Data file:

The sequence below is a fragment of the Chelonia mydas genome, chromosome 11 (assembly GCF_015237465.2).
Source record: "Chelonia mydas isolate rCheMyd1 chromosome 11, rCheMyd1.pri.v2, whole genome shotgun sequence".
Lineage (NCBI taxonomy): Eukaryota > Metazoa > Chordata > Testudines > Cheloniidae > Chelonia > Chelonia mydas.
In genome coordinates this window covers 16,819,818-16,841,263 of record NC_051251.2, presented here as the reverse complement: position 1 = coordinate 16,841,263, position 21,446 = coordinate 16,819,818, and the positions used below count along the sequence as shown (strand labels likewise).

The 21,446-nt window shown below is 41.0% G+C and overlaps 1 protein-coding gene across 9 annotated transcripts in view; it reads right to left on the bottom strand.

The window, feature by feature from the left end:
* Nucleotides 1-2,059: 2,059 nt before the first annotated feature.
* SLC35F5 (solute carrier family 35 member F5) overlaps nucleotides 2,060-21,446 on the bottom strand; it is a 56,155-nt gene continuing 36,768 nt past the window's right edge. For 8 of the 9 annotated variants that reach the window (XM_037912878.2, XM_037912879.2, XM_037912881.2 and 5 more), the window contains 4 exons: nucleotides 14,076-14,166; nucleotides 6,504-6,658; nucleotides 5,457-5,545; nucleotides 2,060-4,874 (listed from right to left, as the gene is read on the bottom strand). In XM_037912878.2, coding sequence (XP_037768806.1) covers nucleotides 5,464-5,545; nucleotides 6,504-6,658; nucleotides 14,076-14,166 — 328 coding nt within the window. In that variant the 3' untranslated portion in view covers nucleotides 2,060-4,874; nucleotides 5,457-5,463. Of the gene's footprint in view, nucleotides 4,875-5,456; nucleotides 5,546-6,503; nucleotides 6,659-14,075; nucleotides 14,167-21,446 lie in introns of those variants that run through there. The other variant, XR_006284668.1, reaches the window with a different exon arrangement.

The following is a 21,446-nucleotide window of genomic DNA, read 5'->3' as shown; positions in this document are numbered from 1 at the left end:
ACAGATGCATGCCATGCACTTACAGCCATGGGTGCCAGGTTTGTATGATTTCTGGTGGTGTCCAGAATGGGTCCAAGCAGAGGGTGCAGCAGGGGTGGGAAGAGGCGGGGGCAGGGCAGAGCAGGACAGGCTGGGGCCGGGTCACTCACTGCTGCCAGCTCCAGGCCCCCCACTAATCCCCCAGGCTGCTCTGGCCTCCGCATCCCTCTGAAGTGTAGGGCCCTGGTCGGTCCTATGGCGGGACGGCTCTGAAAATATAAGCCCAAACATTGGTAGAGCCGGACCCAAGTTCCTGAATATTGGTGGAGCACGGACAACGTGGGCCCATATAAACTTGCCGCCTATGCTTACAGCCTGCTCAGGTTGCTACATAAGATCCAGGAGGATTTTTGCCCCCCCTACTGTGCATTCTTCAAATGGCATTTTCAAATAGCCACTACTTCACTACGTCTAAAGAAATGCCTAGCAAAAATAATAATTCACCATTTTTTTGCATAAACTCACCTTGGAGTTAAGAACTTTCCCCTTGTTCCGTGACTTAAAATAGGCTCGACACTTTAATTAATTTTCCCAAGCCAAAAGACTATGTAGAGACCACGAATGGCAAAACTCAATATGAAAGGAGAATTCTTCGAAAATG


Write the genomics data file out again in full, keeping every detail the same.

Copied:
The sequence below is a fragment of the Chelonia mydas genome, chromosome 11 (assembly GCF_015237465.2).
Source record: "Chelonia mydas isolate rCheMyd1 chromosome 11, rCheMyd1.pri.v2, whole genome shotgun sequence".
Lineage (NCBI taxonomy): Eukaryota > Metazoa > Chordata > Testudines > Cheloniidae > Chelonia > Chelonia mydas.
In genome coordinates this window covers 16,819,818-16,841,263 of record NC_051251.2, presented here as the reverse complement: position 1 = coordinate 16,841,263, position 21,446 = coordinate 16,819,818, and the positions used below count along the sequence as shown (strand labels likewise).

The 21,446-nt window shown below is 41.0% G+C and overlaps 1 protein-coding gene across 9 annotated transcripts in view; it reads right to left on the bottom strand.

The window, feature by feature from the left end:
* Nucleotides 1-2,059: 2,059 nt before the first annotated feature.
* SLC35F5 (solute carrier family 35 member F5) overlaps nucleotides 2,060-21,446 on the bottom strand; it is a 56,155-nt gene continuing 36,768 nt past the window's right edge. For 8 of the 9 annotated variants that reach the window (XM_037912878.2, XM_037912879.2, XM_037912881.2 and 5 more), the window contains 4 exons: nucleotides 14,076-14,166; nucleotides 6,504-6,658; nucleotides 5,457-5,545; nucleotides 2,060-4,874 (listed from right to left, as the gene is read on the bottom strand). In XM_037912878.2, coding sequence (XP_037768806.1) covers nucleotides 5,464-5,545; nucleotides 6,504-6,658; nucleotides 14,076-14,166 — 328 coding nt within the window. In that variant the 3' untranslated portion in view covers nucleotides 2,060-4,874; nucleotides 5,457-5,463. Of the gene's footprint in view, nucleotides 4,875-5,456; nucleotides 5,546-6,503; nucleotides 6,659-14,075; nucleotides 14,167-21,446 lie in introns of those variants that run through there. The other variant, XR_006284668.1, reaches the window with a different exon arrangement.

The following is a 21,446-nucleotide window of genomic DNA, read 5'->3' as shown; positions in this document are numbered from 1 at the left end:
ACAGATGCATGCCATGCACTTACAGCCATGGGTGCCAGGTTTGTATGATTTCTGGTGGTGTCCAGAATGGGTCCAAGCAGAGGGTGCAGCAGGGGTGGGAAGAGGCGGGGGCAGGGCAGAGCAGGACAGGCTGGGGCCGGGTCACTCACTGCTGCCAGCTCCAGGCCCCCCACTAATCCCCCAGGCTGCTCTGGCCTCCGCATCCCTCTGAAGTGTAGGGCCCTGGTCGGTCCTATGGCGGGACGGCTCTGAAAATATAAGCCCAAACATTGGTAGAGCCGGACCCAAGTTCCTGAATATTGGTGGAGCACGGACAACGTGGGCCCATATAAACTTGCCGCCTATGCTTACAGCCTGCTCAGGTTGCTACATAAGATCCAGGAGGATTTTTGCCCCCCCTACTGTGCATTCTTCAAATGGCATTTTCAAATAGCCACTACTTCACTACGTCTAAAGAAATGCCTAGCAAAAATAATAATTCACCATTTTTTTGCATAAACTCACCTTGGAGTTAAGAACTTTCCCCTTGTTCCGTGACTTAAAATAGGCTCGACACTTTAATTAATTTTCCCAAGCCAAAAGACTATGTAGAGACCACGAATGGCAAAACTCAATATGAAAGGAGAATTCTTCGAAAATG